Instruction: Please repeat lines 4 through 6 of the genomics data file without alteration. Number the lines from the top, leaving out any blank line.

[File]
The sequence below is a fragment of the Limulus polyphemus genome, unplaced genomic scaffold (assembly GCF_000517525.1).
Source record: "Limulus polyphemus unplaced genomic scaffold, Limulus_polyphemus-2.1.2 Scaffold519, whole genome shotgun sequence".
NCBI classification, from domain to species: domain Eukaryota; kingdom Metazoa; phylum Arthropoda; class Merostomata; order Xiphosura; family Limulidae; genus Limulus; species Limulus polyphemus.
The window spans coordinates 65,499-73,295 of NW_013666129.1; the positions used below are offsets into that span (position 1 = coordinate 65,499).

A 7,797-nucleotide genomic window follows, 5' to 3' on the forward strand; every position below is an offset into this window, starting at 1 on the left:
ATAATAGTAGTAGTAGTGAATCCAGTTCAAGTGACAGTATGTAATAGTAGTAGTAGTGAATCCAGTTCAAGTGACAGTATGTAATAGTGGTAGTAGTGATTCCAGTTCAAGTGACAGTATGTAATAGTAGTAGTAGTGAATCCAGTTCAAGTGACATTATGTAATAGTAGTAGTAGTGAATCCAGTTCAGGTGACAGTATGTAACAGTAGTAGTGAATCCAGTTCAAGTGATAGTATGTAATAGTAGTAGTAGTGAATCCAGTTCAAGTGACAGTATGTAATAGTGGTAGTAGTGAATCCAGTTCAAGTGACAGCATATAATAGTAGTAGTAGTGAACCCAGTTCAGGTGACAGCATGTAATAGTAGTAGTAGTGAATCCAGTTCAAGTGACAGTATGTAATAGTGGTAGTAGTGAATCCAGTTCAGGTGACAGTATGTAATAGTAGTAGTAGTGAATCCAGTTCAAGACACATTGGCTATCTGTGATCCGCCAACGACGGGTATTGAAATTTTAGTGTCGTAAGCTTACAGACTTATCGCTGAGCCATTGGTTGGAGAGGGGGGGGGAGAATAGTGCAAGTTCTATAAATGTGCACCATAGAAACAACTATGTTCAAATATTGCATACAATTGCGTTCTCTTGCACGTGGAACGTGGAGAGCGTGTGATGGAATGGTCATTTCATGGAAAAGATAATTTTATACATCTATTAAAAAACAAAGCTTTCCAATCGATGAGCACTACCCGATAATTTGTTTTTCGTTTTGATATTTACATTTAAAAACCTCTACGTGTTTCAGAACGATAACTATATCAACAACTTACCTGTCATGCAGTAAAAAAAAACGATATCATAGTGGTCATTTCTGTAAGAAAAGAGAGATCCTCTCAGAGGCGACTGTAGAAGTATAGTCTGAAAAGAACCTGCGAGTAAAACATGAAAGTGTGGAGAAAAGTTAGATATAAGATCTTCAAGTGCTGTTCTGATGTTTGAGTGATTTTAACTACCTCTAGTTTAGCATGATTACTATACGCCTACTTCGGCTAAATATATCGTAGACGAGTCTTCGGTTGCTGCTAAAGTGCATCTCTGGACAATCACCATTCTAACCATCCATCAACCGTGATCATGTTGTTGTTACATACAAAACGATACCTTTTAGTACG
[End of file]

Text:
The window spans coordinates 65,499-73,295 of NW_013666129.1; the positions used below are offsets into that span (position 1 = coordinate 65,499).

A 7,797-nucleotide genomic window follows, 5' to 3' on the forward strand; every position below is an offset into this window, starting at 1 on the left:
ATAATAGTAGTAGTAGTGAATCCAGTTCAAGTGACAGTATGTAATAGTAGTAGTAGTGAATCCAGTTCAAGTGACAGTATGTAATAGTGGTAGTAGTGATTCCAGTTCAAGTGACAGTATGTAATAGTAGTAGTAGTGAATCCAGTTCAAGTGACATTATGTAATAGTAGTAGTAGTGAATCCAGTTCAGGTGACAGTATGTAACAGTAGTAGTGAATCCAGTTCAAGTGATAGTATGTAATAGTAGTAGTAGTGAATCCAGTTCAAGTGACAGTATGTAATAGTGGTAGTAGTGAATCCAGTTCAAGTGACAGCATATAATAGTAGTAGTAGTGAACCCAGTTCAGGTGACAGCATGTAATAGTAGTAGTAGTGAATCCAGTTCAAGTGACAGTATGTAATAGTGGTAGTAGTGAATCCAGTTCAGGTGACAGTATGTAATAGTAGTAGTAGTGAATCCAGTTCAAGACACATTGGCTATCTGTGATCCGCCAACGACGGGTATTGAAATTTTAGTGTCGTAAGCTTACAGACTTATCGCTGAGCCATTGGTTGGAGAGGGGGGGGGAGAATAGTGCAAGTTCTATAAATGTGCACCATAGAAACAACTATGTTCAAATATTGCATACAATTGCGTTCTCTTGCACGTGGAACGTGGAGAGCGTGTGATGGAATGGTCATTTCATGGAAAAGATAATTTTATACATCTATTAAAAAACAAAGCTTTCCAATCGATGAGCACTACCCGATAATTTGTTTTTCGTTTTGATATTTACATTTAAAAACCTCTACGTGTTTCAGAACGATAACTATATCAACAACTTACCTGTCATGCAGTAAAAAAAAACGATATCATAGTGGTCATTTCTGTAAGAAAAGAGAGATCCTCTCAGAGGCGACTGTAGAAGTATAGTCTGAAAAGAACCTGCGAGTAAAACATGAAAGTGTGGAGAAAAGTTAGATATAAGATCTTCAAGTGCTGTTCTGATGTTTGAGTGATTTTAACTACCTCTAGTTTAGCATGATTACTATACGCCTACTTCGGCTAAATATATCGTAGACGAGTCTTCGGTTGCTGCTAAAGTGCATCTCTGGACAATCACCATTCTAACCATCCATCAACCGTGATCATGTTGTTGTTACATACAAAACGATACCTTTTAGTACG